With this new bothersome truth telling technology there were many advantages as well however.

With it came an acute awareness of light on the surface in a way we had never been able to capture before. And while this miracle of modern technology was able to present its version to the world it had its limitations.

No colour.

Artists were still able with their skills of brush and pigment to give to the world something that others could not. Paintings such as Joseph Wright’s ‘An Iron Forge’ pinned onto canvas an energy and drama that the camera was still unable to do decades later.

Right up until the fin de siècle there was such a limitation. The best that could be obtained was by artists or colourists applying paint to the photos post-production.

But technology was catching up.

Explosive Art Movements!

I don’t think it was accidental that with the dawning of colour film there was an explosion of new movements.  Within the art world artists began experimenting with the ‘rules’. Why aim for accuracy when at the click of a button a camera could do that?

And honestly artist have fragile egos too. Indeed, there have been movements such as ‘photorealism’ aiming to show artist skills and their response to such technology. New movements came thick and fast. If the camera has ‘been there, done that’ why on earth would an artist want to compete with it? For most of us its not in our nature.

We want to be the experimenters, the innovators and trend setters. And we want to challenge your preconceived notions of how the world is.

So, what to do?

Why everything of course that the camera could not!

Think ‘Surrealsim’ ‘Cubism’ and ‘Fauvism’. Many more besides. Artists in their ‘Blue Periods’. All that have tried to break away from expectation and rules.

And so once again, art took a few interesting turns . . . .

The Beginnings of the Naïve Art Movement

Interesting then that it should be Henri Rousseau (1844- 1910) who is so often credited as being the first of the Naïve artists. His life spanned that of the dawning of photography. Photographs from the early black and white stills into colour and movement ran alongside his life.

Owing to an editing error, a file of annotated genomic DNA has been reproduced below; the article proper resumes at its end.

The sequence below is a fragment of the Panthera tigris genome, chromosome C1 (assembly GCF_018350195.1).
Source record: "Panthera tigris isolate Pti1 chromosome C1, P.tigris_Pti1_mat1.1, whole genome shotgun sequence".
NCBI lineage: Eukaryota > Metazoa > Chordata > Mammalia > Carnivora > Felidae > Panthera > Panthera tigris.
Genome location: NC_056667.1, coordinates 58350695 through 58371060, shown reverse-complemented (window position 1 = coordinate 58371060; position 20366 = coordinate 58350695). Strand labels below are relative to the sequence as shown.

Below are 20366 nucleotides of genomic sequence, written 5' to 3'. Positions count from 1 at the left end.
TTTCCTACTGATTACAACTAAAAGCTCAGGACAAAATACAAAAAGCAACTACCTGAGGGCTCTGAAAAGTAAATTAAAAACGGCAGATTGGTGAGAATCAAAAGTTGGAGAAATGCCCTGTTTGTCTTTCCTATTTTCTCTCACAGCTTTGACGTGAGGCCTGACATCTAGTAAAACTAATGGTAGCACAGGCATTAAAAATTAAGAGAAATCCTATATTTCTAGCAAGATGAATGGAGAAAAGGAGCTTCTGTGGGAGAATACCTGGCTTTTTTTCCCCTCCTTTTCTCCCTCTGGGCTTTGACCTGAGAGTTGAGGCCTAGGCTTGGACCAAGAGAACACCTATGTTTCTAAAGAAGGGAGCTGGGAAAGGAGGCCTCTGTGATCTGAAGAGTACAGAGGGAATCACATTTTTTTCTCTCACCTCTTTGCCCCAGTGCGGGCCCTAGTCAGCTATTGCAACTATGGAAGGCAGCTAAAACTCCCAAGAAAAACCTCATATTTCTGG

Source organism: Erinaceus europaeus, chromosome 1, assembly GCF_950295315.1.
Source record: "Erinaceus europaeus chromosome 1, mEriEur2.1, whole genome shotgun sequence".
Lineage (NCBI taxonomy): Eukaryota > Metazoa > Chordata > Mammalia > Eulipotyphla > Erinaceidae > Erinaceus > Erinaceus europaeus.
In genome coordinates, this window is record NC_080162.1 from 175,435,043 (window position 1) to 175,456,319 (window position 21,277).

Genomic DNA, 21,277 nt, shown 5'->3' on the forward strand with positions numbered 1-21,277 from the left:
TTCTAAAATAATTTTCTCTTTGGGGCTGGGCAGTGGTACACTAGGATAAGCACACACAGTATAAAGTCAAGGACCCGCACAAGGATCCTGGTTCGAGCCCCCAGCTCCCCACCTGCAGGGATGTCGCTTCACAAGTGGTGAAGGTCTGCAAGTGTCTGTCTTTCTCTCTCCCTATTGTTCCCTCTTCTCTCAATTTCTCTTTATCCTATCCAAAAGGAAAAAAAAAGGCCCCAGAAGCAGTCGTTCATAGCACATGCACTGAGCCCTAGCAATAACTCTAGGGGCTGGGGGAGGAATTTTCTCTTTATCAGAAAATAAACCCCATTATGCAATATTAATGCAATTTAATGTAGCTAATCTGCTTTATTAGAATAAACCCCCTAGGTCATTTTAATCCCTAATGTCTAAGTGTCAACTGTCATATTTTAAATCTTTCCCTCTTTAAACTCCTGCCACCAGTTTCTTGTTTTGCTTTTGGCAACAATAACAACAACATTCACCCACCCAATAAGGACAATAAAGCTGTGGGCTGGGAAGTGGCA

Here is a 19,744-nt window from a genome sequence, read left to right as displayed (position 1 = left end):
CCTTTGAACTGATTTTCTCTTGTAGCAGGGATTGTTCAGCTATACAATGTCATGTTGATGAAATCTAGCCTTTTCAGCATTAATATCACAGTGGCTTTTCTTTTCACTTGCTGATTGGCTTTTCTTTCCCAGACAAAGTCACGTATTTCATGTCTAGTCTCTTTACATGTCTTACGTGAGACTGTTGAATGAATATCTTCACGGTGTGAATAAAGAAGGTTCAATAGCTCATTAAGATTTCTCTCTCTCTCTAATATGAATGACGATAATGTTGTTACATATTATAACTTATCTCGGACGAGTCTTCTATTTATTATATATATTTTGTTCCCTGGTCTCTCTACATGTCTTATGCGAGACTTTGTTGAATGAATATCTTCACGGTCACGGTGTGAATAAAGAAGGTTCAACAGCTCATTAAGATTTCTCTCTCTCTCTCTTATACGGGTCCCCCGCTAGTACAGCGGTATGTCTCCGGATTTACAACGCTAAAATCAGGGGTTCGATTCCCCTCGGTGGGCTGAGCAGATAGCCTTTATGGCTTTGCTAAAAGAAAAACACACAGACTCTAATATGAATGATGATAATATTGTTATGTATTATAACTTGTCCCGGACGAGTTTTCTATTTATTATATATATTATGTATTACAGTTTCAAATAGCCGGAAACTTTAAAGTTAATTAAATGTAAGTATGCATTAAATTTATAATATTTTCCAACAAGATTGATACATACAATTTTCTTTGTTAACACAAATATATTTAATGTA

Yet here was a painter with high calibre skills choosing to represent the world in a child-like whimsical way. He paints with an irreverence of those that have gone before him. There is an honesty to his work and the scenes he paints are still representative and recognisable depictions of the world.

Proportions and colour are considered yet not accurate. Light plays a strong role in making the worlds he creates seem more real. He seems to dismiss the accuracy of previous works of art by other artists. However, for him there is real skill in his works; In the application of brushwork; In composition; In tonal contrasts and pigments. His landscape paintings did indeed become instantly recognisable as his.

One of Rousseau’s contemporaries was Alfred Wallis. Like Rousseau Alfred came from humble beginnings and also like him his work was barely recognised in his lifetime. His seascapes and coastal landscapes once thought childish and worthless now hang in the TATE.

Like his counterparts though born a little later L. S. Lowry was also to make his mark on the world in this new century. Unlike them however his work was more readily accepted in his lifetime though nearer to the end of it.

His record of the industrial landscapes of the north are now amongst some of the most sought after in the world. His work joins the dots between the portrait artists of yesteryear, following the Cromwellian advice to capture a truth. Through to the landscape painters who followed.  Through to a combination of the two. Keeping a style dedicated to the elements of Naïve art.

Pushing Boundaries